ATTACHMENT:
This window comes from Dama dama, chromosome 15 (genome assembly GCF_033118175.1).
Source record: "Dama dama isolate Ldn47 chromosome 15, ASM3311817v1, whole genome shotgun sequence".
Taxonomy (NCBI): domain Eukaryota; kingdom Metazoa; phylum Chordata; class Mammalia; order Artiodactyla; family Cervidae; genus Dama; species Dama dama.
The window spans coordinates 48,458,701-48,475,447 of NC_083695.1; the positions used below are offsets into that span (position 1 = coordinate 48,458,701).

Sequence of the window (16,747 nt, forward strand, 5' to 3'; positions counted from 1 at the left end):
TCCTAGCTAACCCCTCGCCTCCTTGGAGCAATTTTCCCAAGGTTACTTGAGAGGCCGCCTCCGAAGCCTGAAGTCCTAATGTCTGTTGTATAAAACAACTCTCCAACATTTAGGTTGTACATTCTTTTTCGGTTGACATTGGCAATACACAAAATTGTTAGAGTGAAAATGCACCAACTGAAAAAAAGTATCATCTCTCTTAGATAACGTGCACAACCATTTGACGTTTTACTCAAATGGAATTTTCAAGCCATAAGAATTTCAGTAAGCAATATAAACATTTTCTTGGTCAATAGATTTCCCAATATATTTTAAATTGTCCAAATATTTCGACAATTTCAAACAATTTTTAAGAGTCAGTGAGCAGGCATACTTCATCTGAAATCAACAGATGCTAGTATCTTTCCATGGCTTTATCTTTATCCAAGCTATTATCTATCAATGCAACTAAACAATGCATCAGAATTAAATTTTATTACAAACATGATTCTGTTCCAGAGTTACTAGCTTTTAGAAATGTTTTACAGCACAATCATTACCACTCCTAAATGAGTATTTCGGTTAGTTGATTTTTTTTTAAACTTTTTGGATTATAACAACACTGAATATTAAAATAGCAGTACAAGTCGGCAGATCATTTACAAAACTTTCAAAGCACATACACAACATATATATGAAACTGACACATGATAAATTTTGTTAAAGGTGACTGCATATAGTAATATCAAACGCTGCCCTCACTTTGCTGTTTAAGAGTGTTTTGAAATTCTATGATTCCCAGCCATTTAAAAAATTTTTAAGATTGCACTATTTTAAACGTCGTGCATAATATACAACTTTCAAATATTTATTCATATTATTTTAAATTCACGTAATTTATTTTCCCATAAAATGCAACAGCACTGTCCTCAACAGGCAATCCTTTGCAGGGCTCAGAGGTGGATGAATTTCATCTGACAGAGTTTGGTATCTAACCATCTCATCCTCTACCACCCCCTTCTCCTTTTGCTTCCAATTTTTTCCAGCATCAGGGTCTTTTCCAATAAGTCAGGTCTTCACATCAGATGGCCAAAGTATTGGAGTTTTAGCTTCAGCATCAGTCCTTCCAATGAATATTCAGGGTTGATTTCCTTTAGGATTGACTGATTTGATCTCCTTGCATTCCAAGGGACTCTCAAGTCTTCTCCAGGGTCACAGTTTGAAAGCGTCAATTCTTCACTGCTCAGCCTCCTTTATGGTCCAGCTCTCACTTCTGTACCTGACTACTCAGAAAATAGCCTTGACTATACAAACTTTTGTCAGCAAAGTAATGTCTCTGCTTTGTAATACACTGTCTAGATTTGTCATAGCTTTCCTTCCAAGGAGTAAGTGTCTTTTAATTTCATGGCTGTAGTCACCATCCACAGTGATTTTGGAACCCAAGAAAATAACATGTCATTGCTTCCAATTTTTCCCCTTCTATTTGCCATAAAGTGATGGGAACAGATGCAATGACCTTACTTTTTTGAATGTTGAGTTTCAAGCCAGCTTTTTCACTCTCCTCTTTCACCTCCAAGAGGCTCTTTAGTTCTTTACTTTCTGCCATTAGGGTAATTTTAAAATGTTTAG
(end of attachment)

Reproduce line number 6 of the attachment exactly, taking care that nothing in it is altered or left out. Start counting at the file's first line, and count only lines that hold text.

TCCTAGCTAACCCCTCGCCTCCTTGGAGCAATTTTCCCAAGGTTACTTGAGAGGCCGCCTCCGAAGCCTGAAGTCCTAATGTCTGTTGTATAAAACAACTCTCCAACATTTAGGTTGTACATTCTTTTTCGGTTGACATTGGCAATACACAAAATTGTTAGAGTGAAAATGCACCAACTGAAAAAAAGTATCATCTCTCTTAGATAACGTGCACAACCATTTGACGTTTTACTCAAATGGAATTTTCAAGCCATAAGAATTTCAGTAAGCAATATAAACATTTTCTTGGTCAATAGATTTCCCAATATATTTTAAATTGTCCAAATATTTCGACAATTTCAAACAATTTTTAAGAGTCAGTGAGCAGGCATACTTCATCTGAAATCAACAGATGCTAGTATCTTTCCATGGCTTTATCTTTATCCAAGCTATTATCTATCAATGCAACTAAACAATGCATCAGAATTAAATTTTATTACAAACATGATTCTGTTCCAGAGTTACTAGCTTTTAGAAATGTTTTACAGCACAATCATTACCACTCCTAAATGAGTATTTCGGTTAGTTGATTTTTTTTTAAACTTTTTGGATTATAACAACACTGAATATTAAAATAGCAGTACAAGTCGGCAGATCATTTACAAAACTTTCAAAGCACATACACAACATATATATGAAACTGACACATGATAAATTTTGTTAAAGGTGACTGCATATAGTAATATCAAACGCTGCCCTCACTTTGCTGTTTAAGAGTGTTTTGAAATTCTATGATTCCCAGCCATTTAAAAAATTTTTAAGATTGCACTATTTTAAACGTCGTGCATAATATACAACTTTCAAATATTTATTCATATTATTTTAAATTCACGTAATTTATTTTCCCATAAAATGCAACAGCACTGTCCTCAACAGGCAATCCTTTGCAGGGCTCAGAGGTGGATGAATTTCATCTGACAGAGTTTGGTATCTAACCATCTCATCCTCTACCACCCCCTTCTCCTTTTGCTTCCAATTTTTTCCAGCATCAGGGTCTTTTCCAATAAGTCAGGTCTTCACATCAGATGGCCAAAGTATTGGAGTTTTAGCTTCAGCATCAGTCCTTCCAATGAATATTCAGGGTTGATTTCCTTTAGGATTGACTGATTTGATCTCCTTGCATTCCAAGGGACTCTCAAGTCTTCTCCAGGGTCACAGTTTGAAAGCGTCAATTCTTCACTGCTCAGCCTCCTTTATGGTCCAGCTCTCACTTCTGTACCTGACTACTCAGAAAATAGCCTTGACTATACAAACTTTTGTCAGCAAAGTAATGTCTCTGCTTTGTAATACACTGTCTAGATTTGTCATAGCTTTCCTTCCAAGGAGTAAGTGTCTTTTAATTTCATGGCTGTAGTCACCATCCACAGTGATTTTGGAACCCAAGAAAATAACATGTCATTGCTTCCAATTTTTCCCCTTCTATTTGCCATAAAGTGATGGGAACAGATGCAATGACCTTACTTTTTTGAATGTTGAGTTTCAAGCCAGCTTTTTCACTCTCCTCTTTCACCTCCAAGAGGCTCTTTAGTTCTTTACTTTCTGCCATTAGGGTAATTTTAAAATGTTTAG